The science loopholes

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The science loopholes

Korean teenagers have kept up a splendid winning streak in the field of science on the international stage. The Korean team came in first at the International Physics Olympiad in July, and second, third and fourth respectively at the Chemical Olympiad, Earth Science Olympiad, and Olympiad in Informatics last month. But half of the science and math whizzes end up in medical school or overseas universities. In the age of the fourth industrial revolution, national competitiveness hinges on talent in creative and convergence science. But the current college entrance system and education environment precludes growth of such talents.

Data cited by Rep. Oh Se-jung of the People’s Party underscores the gloomy future of science in the country. Applicants for higher level basic science studies — physics, chemical, life science, and earth science — among high school students studying for college entrance have shriveled to a tenth of the number five years ago.

Math and science students study for the rudimentary level merely to get good scores instead of the purpose of exploring deeper studies. In 2012, the college applicants for high level chemistry studies totaled 36,238, or 5.58 percent of students taking the math and science college exams, but among 2016 candidates, the number reached a mere 3,936, or 0.67 percent.

In the high level physics exams, the ratio slipped to 0.59 percent from 2.94 percent. In the biology II exam, the ratio sank to 4 percent from 11.14 percent and in the earth science II exam , 1.78 percent from 3.85 percent. “Science-prone students’ skills and minds deteriorate if they avoid deeper and challenging studies,” Oh said.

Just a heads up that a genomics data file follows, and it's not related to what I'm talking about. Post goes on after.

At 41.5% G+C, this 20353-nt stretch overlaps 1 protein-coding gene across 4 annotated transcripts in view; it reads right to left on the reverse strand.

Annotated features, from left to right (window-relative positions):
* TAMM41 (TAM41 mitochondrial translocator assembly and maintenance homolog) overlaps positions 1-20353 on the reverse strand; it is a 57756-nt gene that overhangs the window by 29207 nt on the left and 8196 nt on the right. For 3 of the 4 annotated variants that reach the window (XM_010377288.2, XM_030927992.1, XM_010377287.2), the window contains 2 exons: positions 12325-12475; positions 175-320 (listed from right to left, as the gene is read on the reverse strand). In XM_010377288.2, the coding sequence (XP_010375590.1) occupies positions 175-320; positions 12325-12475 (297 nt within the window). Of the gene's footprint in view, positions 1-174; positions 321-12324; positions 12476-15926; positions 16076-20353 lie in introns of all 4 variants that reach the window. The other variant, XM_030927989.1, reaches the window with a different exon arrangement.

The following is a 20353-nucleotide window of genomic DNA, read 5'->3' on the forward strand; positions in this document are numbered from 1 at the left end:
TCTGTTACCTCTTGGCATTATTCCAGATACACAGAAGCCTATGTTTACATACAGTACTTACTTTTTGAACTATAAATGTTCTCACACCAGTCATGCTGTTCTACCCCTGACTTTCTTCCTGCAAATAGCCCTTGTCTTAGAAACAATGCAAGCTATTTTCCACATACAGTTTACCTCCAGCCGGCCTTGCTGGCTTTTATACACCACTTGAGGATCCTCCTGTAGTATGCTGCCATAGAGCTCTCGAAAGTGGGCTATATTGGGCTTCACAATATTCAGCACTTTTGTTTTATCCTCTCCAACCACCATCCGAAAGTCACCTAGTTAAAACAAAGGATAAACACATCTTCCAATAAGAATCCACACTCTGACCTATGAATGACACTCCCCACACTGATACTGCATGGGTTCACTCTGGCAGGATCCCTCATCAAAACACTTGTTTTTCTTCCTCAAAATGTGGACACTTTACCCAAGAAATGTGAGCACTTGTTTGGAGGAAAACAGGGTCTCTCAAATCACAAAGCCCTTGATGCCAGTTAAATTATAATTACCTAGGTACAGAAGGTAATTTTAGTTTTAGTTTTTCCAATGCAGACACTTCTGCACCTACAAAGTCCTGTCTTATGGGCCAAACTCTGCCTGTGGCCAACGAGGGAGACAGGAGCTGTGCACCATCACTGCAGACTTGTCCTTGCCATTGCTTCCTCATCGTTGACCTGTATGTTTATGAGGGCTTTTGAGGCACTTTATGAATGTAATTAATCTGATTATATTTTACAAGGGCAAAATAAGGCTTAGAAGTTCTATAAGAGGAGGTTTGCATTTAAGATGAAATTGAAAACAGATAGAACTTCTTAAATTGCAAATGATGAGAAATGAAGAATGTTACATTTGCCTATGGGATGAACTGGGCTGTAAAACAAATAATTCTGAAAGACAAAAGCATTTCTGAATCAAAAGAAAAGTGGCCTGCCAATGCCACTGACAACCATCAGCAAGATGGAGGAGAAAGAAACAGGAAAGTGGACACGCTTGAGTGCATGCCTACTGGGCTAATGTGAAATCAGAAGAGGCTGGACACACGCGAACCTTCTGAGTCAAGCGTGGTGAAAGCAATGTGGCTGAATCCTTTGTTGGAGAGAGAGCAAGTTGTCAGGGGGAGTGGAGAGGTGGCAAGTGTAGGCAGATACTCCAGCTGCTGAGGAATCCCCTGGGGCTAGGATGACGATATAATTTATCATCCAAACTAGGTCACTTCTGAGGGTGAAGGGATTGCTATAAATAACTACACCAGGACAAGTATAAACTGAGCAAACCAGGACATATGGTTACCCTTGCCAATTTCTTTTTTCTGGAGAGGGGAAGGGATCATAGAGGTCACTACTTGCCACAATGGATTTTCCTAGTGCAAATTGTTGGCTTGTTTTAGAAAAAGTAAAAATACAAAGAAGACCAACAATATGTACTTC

As Oh pointed out, it becomes a problem if talented students shun deeper studies. All college applicants do not need to take the higher level science studies as a small number of universities demand it. But it is a different matter if contenders in international science competitions and elite science schools also refuse taking the subjects to get good scores in college exams.

We can never expect to breed innovative scientists if an Olympiad winner is prohibited from mentioning the feat in school records for college admissions. We must retool the college entrance and educational system if we want to stay competitive in the fourth industrial revolution age.

JoongAng Ilbo, Sept. 21, Page 30

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